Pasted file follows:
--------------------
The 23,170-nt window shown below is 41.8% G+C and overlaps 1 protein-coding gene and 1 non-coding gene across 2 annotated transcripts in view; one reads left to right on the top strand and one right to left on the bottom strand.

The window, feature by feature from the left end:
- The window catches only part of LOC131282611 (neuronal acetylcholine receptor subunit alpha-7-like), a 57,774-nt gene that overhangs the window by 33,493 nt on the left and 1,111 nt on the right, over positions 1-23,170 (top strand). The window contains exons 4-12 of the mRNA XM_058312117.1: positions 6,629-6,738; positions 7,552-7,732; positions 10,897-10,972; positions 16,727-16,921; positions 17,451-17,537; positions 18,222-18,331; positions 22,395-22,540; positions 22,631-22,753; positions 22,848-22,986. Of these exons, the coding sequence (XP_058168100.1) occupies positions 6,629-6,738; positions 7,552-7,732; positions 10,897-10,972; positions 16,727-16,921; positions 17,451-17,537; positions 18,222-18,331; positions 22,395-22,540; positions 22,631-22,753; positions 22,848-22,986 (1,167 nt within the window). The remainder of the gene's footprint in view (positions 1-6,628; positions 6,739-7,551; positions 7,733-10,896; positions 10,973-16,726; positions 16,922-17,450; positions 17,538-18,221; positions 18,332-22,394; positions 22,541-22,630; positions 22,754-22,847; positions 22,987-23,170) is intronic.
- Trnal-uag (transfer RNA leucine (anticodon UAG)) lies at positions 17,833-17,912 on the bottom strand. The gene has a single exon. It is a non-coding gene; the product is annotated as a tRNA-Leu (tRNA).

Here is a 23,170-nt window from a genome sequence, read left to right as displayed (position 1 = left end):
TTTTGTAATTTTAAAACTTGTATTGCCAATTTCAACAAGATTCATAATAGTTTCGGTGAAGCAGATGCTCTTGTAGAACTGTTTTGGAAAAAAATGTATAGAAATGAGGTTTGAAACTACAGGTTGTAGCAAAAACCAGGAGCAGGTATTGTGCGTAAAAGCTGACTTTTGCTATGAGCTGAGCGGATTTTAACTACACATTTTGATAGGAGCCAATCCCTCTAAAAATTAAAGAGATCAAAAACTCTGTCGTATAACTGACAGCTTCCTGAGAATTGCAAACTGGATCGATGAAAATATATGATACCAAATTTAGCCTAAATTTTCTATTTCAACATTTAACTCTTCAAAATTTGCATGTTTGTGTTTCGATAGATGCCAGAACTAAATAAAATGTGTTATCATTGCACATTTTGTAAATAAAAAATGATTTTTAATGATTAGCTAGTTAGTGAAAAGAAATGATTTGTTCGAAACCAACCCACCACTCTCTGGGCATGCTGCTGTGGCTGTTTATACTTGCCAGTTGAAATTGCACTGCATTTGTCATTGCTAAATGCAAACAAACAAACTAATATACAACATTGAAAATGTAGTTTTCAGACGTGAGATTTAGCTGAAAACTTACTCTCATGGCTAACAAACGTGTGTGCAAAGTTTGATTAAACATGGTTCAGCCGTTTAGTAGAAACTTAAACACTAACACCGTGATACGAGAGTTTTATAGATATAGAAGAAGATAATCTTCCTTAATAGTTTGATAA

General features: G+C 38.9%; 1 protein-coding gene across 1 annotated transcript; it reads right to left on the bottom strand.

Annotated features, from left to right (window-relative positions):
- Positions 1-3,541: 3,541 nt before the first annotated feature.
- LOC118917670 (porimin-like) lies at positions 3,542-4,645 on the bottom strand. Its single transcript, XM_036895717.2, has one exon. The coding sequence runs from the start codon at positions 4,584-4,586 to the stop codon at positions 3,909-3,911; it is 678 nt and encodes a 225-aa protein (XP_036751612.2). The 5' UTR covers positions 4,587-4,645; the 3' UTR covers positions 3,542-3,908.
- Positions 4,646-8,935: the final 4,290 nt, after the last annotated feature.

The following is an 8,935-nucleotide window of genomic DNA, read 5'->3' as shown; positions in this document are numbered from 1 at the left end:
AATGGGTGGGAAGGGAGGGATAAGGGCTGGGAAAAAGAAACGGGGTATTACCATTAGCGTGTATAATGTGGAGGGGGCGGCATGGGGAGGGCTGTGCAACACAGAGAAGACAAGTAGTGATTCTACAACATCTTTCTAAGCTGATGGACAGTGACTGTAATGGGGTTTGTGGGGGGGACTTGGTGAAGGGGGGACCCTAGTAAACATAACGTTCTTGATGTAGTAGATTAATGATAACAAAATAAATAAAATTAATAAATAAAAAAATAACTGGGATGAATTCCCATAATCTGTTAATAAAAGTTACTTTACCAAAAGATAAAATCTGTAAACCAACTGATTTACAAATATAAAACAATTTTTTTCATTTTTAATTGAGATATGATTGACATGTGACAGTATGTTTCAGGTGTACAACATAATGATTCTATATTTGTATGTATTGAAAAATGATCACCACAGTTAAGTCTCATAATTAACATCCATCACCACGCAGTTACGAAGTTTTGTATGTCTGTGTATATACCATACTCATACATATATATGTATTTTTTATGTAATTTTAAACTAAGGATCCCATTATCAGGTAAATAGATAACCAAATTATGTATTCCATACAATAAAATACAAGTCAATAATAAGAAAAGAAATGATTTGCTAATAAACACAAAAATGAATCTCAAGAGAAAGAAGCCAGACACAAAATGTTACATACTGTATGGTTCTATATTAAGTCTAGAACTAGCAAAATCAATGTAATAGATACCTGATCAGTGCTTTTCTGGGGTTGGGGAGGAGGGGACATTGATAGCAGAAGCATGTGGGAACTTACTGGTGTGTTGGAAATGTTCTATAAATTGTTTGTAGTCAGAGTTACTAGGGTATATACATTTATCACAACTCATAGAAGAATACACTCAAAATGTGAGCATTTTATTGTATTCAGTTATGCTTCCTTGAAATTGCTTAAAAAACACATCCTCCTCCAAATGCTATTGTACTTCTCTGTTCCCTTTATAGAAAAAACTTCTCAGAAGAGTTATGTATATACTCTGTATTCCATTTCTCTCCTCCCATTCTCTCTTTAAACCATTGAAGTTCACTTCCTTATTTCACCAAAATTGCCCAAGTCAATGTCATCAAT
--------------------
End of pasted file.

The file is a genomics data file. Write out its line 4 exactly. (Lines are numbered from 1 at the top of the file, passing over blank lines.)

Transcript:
- Trnal-uag (transfer RNA leucine (anticodon UAG)) lies at positions 17,833-17,912 on the bottom strand. The gene has a single exon. It is a non-coding gene; the product is annotated as a tRNA-Leu (tRNA).